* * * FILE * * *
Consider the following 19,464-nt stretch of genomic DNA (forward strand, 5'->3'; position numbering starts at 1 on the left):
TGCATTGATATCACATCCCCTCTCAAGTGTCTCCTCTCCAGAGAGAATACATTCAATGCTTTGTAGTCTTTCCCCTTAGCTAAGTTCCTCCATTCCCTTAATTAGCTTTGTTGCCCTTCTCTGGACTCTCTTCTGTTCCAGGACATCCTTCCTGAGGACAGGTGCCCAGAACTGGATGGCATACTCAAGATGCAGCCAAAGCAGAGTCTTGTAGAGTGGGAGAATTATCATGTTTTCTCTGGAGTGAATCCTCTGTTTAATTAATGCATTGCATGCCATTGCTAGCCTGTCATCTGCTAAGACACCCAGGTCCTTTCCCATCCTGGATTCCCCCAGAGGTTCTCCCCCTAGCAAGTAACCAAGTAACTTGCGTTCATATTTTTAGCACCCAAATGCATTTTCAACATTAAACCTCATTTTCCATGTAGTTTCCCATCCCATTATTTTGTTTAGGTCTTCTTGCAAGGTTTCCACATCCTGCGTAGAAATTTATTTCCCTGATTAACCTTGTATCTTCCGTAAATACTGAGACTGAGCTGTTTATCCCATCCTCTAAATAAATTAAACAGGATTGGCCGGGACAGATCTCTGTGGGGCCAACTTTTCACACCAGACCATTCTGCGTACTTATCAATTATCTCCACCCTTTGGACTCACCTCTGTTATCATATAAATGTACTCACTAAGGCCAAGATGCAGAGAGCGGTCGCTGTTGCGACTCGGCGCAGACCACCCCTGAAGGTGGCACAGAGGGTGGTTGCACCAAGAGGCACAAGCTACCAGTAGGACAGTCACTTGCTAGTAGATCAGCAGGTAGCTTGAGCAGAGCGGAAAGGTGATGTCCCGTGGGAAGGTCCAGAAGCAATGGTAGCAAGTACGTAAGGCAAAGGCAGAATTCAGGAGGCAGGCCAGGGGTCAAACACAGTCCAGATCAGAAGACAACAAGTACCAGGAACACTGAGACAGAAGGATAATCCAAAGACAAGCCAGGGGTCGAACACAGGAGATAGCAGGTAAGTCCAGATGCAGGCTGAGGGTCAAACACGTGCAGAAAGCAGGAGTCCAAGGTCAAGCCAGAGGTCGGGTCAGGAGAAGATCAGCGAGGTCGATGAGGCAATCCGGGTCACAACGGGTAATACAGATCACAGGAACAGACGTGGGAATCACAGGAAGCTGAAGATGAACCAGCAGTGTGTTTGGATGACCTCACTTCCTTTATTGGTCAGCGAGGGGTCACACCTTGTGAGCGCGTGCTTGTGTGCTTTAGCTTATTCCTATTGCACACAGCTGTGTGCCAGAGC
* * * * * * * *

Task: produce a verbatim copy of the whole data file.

Consider the following 19,464-nt stretch of genomic DNA (forward strand, 5'->3'; position numbering starts at 1 on the left):
TGCATTGATATCACATCCCCTCTCAAGTGTCTCCTCTCCAGAGAGAATACATTCAATGCTTTGTAGTCTTTCCCCTTAGCTAAGTTCCTCCATTCCCTTAATTAGCTTTGTTGCCCTTCTCTGGACTCTCTTCTGTTCCAGGACATCCTTCCTGAGGACAGGTGCCCAGAACTGGATGGCATACTCAAGATGCAGCCAAAGCAGAGTCTTGTAGAGTGGGAGAATTATCATGTTTTCTCTGGAGTGAATCCTCTGTTTAATTAATGCATTGCATGCCATTGCTAGCCTGTCATCTGCTAAGACACCCAGGTCCTTTCCCATCCTGGATTCCCCCAGAGGTTCTCCCCCTAGCAAGTAACCAAGTAACTTGCGTTCATATTTTTAGCACCCAAATGCATTTTCAACATTAAACCTCATTTTCCATGTAGTTTCCCATCCCATTATTTTGTTTAGGTCTTCTTGCAAGGTTTCCACATCCTGCGTAGAAATTTATTTCCCTGATTAACCTTGTATCTTCCGTAAATACTGAGACTGAGCTGTTTATCCCATCCTCTAAATAAATTAAACAGGATTGGCCGGGACAGATCTCTGTGGGGCCAACTTTTCACACCAGACCATTCTGCGTACTTATCAATTATCTCCACCCTTTGGACTCACCTCTGTTATCATATAAATGTACTCACTAAGGCCAAGATGCAGAGAGCGGTCGCTGTTGCGACTCGGCGCAGACCACCCCTGAAGGTGGCACAGAGGGTGGTTGCACCAAGAGGCACAAGCTACCAGTAGGACAGTCACTTGCTAGTAGATCAGCAGGTAGCTTGAGCAGAGCGGAAAGGTGATGTCCCGTGGGAAGGTCCAGAAGCAATGGTAGCAAGTACGTAAGGCAAAGGCAGAATTCAGGAGGCAGGCCAGGGGTCAAACACAGTCCAGATCAGAAGACAACAAGTACCAGGAACACTGAGACAGAAGGATAATCCAAAGACAAGCCAGGGGTCGAACACAGGAGATAGCAGGTAAGTCCAGATGCAGGCTGAGGGTCAAACACGTGCAGAAAGCAGGAGTCCAAGGTCAAGCCAGAGGTCGGGTCAGGAGAAGATCAGCGAGGTCGATGAGGCAATCCGGGTCACAACGGGTAATACAGATCACAGGAACAGACGTGGGAATCACAGGAAGCTGAAGATGAACCAGCAGTGTGTTTGGATGACCTCACTTCCTTTATTGGTCAGCGAGGGGTCACACCTTGTGAGCGCGTGCTTGTGTGCTTTAGCTTATTCCTATTGCACACAGCTGTGTGCCAGAGC